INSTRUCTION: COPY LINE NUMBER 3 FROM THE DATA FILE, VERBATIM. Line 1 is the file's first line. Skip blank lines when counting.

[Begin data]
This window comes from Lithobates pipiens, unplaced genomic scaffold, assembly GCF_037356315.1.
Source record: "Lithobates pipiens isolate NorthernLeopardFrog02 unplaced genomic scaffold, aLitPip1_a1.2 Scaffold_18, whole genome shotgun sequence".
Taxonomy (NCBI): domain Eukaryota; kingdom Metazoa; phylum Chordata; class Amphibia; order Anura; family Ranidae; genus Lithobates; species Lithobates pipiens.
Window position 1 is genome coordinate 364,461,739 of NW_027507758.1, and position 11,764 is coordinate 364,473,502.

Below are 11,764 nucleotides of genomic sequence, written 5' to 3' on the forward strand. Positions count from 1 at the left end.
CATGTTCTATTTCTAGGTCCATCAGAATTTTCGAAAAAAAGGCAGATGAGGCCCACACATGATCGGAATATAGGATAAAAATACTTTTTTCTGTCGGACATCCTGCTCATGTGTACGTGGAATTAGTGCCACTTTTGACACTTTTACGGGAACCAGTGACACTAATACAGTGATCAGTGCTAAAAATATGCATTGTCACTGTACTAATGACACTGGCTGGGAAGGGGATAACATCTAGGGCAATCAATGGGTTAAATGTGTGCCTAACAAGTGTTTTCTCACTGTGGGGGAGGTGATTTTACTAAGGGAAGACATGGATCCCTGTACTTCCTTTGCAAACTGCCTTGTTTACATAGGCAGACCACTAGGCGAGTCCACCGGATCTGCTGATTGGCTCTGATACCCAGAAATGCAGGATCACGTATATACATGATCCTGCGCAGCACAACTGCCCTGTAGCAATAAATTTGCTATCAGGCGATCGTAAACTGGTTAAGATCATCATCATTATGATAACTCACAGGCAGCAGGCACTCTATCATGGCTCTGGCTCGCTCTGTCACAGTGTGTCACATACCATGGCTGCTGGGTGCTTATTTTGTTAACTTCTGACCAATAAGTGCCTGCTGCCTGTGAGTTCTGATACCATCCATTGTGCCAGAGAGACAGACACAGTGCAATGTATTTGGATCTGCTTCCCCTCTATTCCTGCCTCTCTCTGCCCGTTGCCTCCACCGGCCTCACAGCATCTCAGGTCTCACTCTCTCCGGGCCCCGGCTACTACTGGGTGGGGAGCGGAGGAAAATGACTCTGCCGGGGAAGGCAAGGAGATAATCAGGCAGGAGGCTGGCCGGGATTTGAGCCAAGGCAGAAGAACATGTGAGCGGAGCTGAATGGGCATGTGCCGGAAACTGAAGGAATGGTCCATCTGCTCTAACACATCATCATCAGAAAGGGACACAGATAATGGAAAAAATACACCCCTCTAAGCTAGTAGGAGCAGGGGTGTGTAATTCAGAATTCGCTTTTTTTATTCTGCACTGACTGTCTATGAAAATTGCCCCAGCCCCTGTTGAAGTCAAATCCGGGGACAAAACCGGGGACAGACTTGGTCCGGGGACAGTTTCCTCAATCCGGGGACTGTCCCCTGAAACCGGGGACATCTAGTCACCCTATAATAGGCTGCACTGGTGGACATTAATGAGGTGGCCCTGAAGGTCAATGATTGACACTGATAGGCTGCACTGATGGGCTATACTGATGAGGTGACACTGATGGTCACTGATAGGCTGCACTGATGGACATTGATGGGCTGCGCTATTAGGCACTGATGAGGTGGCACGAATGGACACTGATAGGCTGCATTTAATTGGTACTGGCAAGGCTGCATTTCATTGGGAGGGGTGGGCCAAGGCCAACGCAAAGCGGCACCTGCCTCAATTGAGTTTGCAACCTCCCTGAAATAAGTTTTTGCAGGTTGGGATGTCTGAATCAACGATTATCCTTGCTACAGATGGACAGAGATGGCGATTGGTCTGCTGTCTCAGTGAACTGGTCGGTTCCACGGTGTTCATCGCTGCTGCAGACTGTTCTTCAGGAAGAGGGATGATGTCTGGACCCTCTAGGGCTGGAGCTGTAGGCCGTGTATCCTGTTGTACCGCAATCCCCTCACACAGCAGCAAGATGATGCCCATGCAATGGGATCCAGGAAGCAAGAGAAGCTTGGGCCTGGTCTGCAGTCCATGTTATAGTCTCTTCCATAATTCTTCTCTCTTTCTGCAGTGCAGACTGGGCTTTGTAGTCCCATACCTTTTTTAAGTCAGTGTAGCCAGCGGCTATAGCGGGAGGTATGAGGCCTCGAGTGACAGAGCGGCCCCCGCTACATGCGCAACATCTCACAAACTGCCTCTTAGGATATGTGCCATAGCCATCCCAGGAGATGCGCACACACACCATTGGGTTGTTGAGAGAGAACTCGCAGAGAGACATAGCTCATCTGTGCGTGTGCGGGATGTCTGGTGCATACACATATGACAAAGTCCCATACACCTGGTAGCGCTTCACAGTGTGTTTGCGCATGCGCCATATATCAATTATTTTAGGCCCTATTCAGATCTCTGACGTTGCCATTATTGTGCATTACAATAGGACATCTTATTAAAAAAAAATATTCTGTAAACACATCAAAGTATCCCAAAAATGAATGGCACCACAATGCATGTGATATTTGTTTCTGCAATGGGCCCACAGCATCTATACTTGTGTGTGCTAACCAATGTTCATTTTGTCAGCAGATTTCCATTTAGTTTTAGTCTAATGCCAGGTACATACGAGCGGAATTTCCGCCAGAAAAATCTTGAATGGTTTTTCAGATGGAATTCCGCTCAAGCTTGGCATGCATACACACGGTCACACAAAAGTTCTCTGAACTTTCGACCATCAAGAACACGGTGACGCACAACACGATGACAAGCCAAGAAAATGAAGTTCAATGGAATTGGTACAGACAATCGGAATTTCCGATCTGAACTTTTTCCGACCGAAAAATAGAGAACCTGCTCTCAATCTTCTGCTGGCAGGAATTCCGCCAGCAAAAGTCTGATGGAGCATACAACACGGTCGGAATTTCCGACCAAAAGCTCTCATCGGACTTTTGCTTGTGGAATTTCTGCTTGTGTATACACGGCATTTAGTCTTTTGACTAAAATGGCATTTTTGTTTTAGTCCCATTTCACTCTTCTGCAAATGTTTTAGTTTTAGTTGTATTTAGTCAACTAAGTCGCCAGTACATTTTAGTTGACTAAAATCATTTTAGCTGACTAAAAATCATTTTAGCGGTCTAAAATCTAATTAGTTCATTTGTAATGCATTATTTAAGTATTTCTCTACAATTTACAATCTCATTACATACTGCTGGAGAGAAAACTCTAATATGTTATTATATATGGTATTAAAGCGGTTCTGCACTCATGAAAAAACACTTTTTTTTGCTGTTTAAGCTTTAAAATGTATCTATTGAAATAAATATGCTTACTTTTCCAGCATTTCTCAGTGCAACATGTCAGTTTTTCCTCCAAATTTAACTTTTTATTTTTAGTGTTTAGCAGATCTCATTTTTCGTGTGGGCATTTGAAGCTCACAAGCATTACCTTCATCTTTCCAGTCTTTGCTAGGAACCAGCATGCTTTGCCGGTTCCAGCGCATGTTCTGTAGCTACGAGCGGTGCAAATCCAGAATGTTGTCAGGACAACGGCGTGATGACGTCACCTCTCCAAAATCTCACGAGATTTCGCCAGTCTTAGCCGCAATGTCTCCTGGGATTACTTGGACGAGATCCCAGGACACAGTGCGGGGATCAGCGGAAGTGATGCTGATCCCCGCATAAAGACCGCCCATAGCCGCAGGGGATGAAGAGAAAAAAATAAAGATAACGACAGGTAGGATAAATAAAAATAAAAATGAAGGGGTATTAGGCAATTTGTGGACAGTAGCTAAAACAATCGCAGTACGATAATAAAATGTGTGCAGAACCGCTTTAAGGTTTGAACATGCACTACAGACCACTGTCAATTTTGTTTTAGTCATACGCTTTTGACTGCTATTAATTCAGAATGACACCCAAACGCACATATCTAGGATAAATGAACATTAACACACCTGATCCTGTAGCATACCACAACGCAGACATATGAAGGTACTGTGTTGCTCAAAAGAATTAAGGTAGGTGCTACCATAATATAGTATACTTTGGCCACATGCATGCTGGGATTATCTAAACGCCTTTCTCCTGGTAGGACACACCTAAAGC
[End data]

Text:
Taxonomy (NCBI): domain Eukaryota; kingdom Metazoa; phylum Chordata; class Amphibia; order Anura; family Ranidae; genus Lithobates; species Lithobates pipiens.